‘social good’ can be articulated in terms of achieving specific,
achievable and manageable behaviour goals for improving health
and reducing health inequalities.

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What are its key features?

The following features and concepts are key to understanding social

marketing. We have incorporated these into our ‘customer triangle’ model and
benchmark criteria.

Customer orientation - A strong customer orientation, with importance

attached to understanding where the customer is starting from, their knowledge,
attitudes and beliefs, and the social context in which they live and work.

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Behaviour and behavioural

• goals - A clear focus on understanding existing behaviour and key influences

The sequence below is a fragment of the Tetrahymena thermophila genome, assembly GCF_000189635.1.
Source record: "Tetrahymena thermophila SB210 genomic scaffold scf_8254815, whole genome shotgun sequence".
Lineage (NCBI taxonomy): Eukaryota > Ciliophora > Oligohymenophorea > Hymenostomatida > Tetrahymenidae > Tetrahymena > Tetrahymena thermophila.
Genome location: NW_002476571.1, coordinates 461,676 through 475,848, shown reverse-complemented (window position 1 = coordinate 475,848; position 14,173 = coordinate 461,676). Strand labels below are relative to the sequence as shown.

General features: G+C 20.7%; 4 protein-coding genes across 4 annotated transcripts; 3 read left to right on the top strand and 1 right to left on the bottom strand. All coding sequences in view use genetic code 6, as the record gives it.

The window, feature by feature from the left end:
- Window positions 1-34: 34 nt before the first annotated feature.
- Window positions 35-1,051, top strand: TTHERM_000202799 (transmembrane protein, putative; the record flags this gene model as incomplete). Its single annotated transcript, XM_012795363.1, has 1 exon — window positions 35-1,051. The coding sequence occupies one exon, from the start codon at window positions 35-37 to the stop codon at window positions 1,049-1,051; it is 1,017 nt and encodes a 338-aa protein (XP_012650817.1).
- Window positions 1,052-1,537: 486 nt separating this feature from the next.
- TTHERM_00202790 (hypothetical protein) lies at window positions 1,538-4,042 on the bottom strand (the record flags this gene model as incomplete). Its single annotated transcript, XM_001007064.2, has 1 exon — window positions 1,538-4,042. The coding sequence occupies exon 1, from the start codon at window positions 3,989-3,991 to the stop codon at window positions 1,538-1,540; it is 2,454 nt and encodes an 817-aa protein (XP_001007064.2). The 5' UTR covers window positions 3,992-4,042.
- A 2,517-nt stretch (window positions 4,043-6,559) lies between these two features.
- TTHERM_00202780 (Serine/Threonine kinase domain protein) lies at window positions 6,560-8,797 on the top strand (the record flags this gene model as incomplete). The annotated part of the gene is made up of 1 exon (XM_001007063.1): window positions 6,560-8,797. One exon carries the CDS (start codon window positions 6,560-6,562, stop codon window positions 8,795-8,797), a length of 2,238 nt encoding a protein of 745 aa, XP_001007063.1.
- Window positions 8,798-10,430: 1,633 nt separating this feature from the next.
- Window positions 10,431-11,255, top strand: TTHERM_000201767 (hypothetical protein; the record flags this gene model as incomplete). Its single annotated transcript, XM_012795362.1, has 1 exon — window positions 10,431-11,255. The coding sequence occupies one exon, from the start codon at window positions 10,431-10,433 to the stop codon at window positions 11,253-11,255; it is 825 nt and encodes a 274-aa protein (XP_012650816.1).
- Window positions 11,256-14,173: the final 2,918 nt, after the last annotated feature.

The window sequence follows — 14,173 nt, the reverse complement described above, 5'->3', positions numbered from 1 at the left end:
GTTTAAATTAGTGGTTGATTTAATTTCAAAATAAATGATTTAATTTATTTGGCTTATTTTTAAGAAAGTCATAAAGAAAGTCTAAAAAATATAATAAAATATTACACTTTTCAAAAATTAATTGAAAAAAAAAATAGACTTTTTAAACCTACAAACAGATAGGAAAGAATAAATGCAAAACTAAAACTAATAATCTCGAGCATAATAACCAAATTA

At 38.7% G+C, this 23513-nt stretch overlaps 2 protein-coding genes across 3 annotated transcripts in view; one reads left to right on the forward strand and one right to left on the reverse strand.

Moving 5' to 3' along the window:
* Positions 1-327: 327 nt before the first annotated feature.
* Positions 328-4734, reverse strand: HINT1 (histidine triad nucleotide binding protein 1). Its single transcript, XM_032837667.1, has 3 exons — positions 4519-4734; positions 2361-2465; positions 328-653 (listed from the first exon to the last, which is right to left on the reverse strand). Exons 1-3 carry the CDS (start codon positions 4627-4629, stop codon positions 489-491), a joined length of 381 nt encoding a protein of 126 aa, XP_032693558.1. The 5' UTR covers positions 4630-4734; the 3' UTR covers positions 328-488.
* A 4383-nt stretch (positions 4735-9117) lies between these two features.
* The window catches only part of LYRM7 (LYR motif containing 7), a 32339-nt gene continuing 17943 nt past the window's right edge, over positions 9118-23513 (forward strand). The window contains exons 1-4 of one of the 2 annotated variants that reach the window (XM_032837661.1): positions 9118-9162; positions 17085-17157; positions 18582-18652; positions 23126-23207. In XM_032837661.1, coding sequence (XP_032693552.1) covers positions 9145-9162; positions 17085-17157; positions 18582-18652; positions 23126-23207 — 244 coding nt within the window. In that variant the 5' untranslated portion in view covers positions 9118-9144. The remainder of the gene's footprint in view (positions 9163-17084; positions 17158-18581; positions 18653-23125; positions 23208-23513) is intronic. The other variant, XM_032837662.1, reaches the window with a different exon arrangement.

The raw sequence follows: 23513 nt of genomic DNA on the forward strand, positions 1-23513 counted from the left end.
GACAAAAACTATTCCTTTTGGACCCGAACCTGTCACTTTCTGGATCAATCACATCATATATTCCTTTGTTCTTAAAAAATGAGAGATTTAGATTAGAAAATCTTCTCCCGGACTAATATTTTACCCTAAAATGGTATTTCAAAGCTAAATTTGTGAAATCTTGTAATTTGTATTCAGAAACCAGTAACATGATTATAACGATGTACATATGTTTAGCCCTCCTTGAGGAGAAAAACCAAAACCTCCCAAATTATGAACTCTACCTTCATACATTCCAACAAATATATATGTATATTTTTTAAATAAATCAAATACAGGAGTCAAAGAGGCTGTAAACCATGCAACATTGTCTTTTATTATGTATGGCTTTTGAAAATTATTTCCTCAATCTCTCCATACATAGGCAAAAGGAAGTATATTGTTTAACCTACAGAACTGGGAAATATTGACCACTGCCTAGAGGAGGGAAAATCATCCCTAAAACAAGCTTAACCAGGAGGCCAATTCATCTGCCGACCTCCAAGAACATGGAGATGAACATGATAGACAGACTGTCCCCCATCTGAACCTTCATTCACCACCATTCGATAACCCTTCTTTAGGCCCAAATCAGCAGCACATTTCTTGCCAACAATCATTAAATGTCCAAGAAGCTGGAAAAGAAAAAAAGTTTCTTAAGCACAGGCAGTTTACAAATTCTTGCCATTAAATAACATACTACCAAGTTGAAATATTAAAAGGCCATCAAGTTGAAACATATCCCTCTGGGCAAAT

upon it, alongside developing clear behavioural goals. These can be divided into
actionable and measurable stages, phased over time.

• Theory - Using behavioural theories to understand human behaviour, and to build

programmes around this understanding.

• Insight - Gaining a deep understanding and insight into what moves and
motivates people.

• ‘Exchange’ - Use of the ‘exchange’ concept – understanding what is being

expected of people, and the real cost to them.

• ‘Competition’ - Use of the ‘competition’ concept. This means understanding

factors that impact on people and compete for their time.

• 'Intervention mix' and 'marketing mix' - Using a mix of different interventions

or methods to achieve a behavioural goal. When used at the strategic level this is